Two of the bigger Canadian news stories in recent months have found themselves unexpectedly linked, highlighting how the media tends to portray refugees. In the midst of the ruthless wildfire in Fort McMurray, up to 80,000 people were evacuated from their homes. Meanwhile a group of refugees living in Waterloo who arrived in Canada merely five months ago from war torn Syria offered their help to those Albertans who lost their homes. And it’s not just this group but many others across the country are willing to help people impacted by the wildfire. In Saskatoon and Calgary, Syrian refugees, with help from established Syrian-Canadians and many others, are fundraising or donating towards the purchase of hygiene products for evacuees. As far away as New Brunswick, one man donated his entire government allowance for the month–$1376—towards the Red Cross.
[su_quote cite=”Abdel-Karim Shihan; CBC: ‘Syrian Refugees Raise Funds to help Fort McMurray Fire Victims.'” url=”http://www.cbc.ca/news/canada/new-brunswick/fredericton-syrian-refugee-fort-mcmurray-help-1.3583773″]The community of Canada is our community, so we are ready to do anything.[/su_quote]
Reading these stories is no doubt surprising, shocking and inspiring all at the same time. Refugees who have barely lived in Canada for a year and have few material possessions themselves, demonstrating such generosity towards Canadians who similarly lost their homes, runs against the grain of refugee stereotypes. There are more parallels between Syrian refugees and the Fort McMurray evacuees than meets the eye. They’ve both lost their homes to political stress or environmental upheavals. The refugees covered in the news stories explain how they can relate to losing everything in a moment’s notice. “It’s not easy to lose everything. We can understand them more than anyone in Canada. We were in the same situation.” These stories show that refugees don’t just take from their new country but also give.
[su_quote cite=”Mohammad Balkhash; CBC: ‘Syrian Refugees Raise Funds to help Fort McMurray Fire Victims.'” url=”http://www.cbc.ca/news/canada/new-brunswick/fredericton-syrian-refugee-fort-mcmurray-help-1.3583773″]It’s a message of peace, that we feel all of their pain. When we see the views of the fires we remember.[/su_quote]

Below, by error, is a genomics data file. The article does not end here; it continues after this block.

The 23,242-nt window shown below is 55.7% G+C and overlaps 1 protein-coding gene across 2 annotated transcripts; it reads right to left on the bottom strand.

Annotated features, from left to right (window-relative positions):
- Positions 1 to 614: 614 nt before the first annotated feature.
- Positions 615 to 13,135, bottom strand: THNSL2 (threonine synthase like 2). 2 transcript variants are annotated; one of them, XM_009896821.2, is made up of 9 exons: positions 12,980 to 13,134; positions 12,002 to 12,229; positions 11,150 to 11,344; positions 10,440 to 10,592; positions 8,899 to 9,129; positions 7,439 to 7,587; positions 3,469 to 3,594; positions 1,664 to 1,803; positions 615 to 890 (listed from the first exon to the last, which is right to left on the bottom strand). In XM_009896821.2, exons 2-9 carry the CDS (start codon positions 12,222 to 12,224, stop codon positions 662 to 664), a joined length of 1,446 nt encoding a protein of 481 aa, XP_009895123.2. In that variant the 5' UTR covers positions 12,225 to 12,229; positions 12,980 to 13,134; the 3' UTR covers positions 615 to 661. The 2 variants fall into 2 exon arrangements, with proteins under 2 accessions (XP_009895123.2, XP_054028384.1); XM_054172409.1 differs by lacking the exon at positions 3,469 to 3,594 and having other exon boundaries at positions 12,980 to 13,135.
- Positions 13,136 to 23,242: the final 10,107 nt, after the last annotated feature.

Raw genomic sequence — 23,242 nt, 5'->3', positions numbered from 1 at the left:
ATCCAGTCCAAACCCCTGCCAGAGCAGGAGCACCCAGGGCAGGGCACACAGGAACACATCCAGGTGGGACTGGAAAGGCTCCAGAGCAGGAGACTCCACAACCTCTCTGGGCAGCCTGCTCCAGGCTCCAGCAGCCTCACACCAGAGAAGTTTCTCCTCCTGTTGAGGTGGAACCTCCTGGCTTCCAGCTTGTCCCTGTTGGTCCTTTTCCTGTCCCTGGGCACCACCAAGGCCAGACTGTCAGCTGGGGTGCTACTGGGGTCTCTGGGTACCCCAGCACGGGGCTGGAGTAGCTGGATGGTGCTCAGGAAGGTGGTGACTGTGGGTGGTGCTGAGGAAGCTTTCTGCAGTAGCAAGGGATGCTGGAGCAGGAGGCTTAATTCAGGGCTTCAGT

Canada’s History Accepting Muslim Refugees and the Many Benefits
In Canada, successive waves of Muslim refugees have always given something to their new home. For example, in 1974, 8000 Ismaili South Asian Ugandans were brought into Canada as a result of being evicted by Ugandan President Idi Amin on the basis of ethnicity. They were targeted shortly after Uganda’s independence because of their history of association with British colonialism in Uganda. This particular group of refugees included many business people who successfully pursued various business endeavours in Canada. In 1979, many Iranian refugees settled in Canada and, like Ismaili South Asian Ugandans, many Iranians established small to large businesses.
The economic benefits of refugees to a host country are well documented: they help maintain the labor force within the working age bracket 22-40 who buy homes and/or have children. They are also an integral component of tax revenues. This is despite the fact that Canada fails to look at refugee education credentials and consequently diminishes the human capital it could be receiving. For example, an engineer claiming asylum in Canada and then becoming employed as a cashier. However, aside from the economic benefits of refugees, migrant groups establish communities that welcome new migrants and help each other. Perhaps most importantly, they create connections with Canadians that would never have existed before.